3. Under the Exchange Admin Center, click Mail Flow
  4. Click the Rules tab
  5. Click the + to create a new rule
    1. Name: Block Emails with Credit Card Numbers
    2. Apply this rule if: The subject or body matches:
      1. Paste each CCN Regex
    3. Do the following:  Reject the message with the explanation
      1. Rejection Reason: Your message was blocked due to the detection of a Credit Card Number
  6. Click Save
    1. Note: Mail flow rules normally take 30-35 minutes to replicate in Office 365
Apr 04

Block Outbound Email for Specific Users

Overview

There are a few situations where you may need to restrict certain users from sending email to external users.  For example, you may have part time employees that only need to send email to internal users OR you might have an employee who’s about to get terminated and don’t want them emailing clients.  Fortunately, in Office 365 Exchange you can create a Mail Flow Rule to accomplish this.

Create Distribution Group to Define Users to Block Outbound Email

In order for the mail flow rule to see the group, it must be a distribution group.  However, you can easily hide it from the GAL so your users don’t see it.  Many organizations use CustomAttribute15 to define what displays in there GAL.  If that’s your case, simply do not define CustomAttribute15 or define it to a value so it does not show in your GAL; otherwise, set the attribute to Hide group from Exchange Address Lists.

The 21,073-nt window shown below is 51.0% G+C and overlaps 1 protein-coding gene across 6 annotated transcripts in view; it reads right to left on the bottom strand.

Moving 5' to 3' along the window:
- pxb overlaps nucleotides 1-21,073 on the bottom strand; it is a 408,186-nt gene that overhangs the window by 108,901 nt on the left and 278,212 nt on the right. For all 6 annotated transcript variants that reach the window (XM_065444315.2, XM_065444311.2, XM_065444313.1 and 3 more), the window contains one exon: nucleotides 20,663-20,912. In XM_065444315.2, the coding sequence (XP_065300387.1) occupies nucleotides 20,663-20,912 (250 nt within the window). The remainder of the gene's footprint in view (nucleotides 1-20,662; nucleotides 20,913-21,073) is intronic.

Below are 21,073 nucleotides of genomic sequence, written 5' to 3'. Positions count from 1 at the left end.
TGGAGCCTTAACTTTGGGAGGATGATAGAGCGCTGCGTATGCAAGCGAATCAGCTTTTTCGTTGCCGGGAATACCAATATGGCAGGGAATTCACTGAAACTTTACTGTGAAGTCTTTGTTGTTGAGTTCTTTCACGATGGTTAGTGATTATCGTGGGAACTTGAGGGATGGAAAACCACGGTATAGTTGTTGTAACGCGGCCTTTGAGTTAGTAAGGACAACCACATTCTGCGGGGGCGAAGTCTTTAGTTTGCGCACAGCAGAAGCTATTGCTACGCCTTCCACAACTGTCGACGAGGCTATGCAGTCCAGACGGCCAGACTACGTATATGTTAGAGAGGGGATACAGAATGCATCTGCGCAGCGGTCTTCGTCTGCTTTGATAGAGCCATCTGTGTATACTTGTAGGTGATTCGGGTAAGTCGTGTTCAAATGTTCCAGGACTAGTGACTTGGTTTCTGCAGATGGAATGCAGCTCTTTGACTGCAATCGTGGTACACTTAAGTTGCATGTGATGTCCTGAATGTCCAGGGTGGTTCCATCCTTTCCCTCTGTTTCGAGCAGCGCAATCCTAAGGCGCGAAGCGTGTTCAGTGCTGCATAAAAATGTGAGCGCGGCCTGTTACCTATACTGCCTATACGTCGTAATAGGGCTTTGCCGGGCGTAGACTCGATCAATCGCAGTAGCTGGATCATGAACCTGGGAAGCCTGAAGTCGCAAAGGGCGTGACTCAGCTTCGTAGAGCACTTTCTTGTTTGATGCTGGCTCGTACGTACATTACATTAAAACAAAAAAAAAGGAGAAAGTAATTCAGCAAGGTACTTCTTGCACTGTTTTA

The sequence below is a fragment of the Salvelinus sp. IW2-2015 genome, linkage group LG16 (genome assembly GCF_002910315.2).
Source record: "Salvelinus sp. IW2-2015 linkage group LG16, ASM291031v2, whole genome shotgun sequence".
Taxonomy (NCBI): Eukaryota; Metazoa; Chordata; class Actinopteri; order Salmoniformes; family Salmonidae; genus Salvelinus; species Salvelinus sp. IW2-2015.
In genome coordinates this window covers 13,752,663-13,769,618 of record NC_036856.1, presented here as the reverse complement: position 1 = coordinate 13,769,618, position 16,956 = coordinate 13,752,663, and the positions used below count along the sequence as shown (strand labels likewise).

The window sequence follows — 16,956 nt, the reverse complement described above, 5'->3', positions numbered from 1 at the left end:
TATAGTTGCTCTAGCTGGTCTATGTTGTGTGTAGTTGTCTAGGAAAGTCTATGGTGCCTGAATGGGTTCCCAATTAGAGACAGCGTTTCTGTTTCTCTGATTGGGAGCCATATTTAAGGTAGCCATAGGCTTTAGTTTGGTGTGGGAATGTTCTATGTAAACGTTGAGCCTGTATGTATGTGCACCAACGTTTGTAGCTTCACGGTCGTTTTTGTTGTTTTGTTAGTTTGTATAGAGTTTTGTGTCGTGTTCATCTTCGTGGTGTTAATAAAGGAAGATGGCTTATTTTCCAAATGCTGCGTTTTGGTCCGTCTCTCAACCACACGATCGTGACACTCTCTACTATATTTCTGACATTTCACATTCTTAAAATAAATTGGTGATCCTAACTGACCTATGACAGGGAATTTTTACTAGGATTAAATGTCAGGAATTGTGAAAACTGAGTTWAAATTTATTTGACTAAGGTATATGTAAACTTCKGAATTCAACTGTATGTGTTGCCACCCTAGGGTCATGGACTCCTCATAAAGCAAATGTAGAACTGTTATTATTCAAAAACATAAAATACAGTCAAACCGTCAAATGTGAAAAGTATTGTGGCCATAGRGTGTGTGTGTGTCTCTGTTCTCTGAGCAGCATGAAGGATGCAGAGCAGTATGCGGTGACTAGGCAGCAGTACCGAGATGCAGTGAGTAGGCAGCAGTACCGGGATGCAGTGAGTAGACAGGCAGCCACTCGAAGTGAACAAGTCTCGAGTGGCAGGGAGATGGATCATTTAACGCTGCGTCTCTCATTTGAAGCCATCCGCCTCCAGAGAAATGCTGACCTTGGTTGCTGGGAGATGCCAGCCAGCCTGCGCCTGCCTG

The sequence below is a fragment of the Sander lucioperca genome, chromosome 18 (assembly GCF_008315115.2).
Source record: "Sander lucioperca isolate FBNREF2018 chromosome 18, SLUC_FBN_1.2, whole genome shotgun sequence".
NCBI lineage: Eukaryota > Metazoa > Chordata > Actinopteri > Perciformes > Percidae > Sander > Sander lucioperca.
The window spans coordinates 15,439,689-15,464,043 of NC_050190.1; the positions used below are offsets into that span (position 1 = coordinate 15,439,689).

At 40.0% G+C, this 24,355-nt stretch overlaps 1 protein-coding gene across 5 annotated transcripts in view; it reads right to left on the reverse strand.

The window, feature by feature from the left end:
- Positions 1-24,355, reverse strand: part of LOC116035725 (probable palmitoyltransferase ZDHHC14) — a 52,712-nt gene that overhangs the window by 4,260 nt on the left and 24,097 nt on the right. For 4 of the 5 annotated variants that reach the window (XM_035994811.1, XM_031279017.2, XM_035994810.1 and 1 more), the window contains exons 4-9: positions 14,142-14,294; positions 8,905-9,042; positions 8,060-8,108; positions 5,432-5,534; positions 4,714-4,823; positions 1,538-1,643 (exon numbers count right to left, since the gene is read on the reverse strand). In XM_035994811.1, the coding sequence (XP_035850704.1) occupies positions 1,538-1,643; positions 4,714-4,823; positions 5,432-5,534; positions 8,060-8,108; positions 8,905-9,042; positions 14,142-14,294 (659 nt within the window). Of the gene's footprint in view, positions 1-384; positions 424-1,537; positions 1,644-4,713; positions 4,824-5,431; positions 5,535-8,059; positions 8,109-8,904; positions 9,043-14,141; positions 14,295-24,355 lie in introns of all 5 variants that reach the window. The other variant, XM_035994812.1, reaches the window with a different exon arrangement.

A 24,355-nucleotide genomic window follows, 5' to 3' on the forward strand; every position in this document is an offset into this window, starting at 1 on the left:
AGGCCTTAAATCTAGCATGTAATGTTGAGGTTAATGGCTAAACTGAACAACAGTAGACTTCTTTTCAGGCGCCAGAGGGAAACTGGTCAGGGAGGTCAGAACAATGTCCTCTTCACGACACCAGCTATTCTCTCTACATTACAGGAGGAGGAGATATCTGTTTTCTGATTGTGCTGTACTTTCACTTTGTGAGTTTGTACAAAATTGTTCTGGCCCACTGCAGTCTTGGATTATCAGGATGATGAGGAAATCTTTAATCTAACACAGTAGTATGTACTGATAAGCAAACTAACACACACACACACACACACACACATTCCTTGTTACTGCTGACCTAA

1. Create a new distribution group
    1. Name: Block Outbound Email
    2. Email: blockoutboundemail@<company>.onmicrosoft.com
    3. Members: Add any user you want to block from sending outbound emails to external recipients (They will only be able to send to internal recipients)
  2. If you are using Office 365 in a Hybrid Deployment, make sure you use dirsync to synchronizes your new group

Create Mail Flow Rule

In this example, we will prevent a user from sending emails to any external recipients, but they will still be able to send to internal recipients.

  1. Login to the Office 365 Admin Portal https://portal.microsoftonline.com
  2. Click Admin then click Exchange to open the Exchange Admin CenterOpen Exchange Admin Center
  3. Click mail flow then click on the Rules tab
  4. Click the + symbol and click Create a new rule       Create New Rule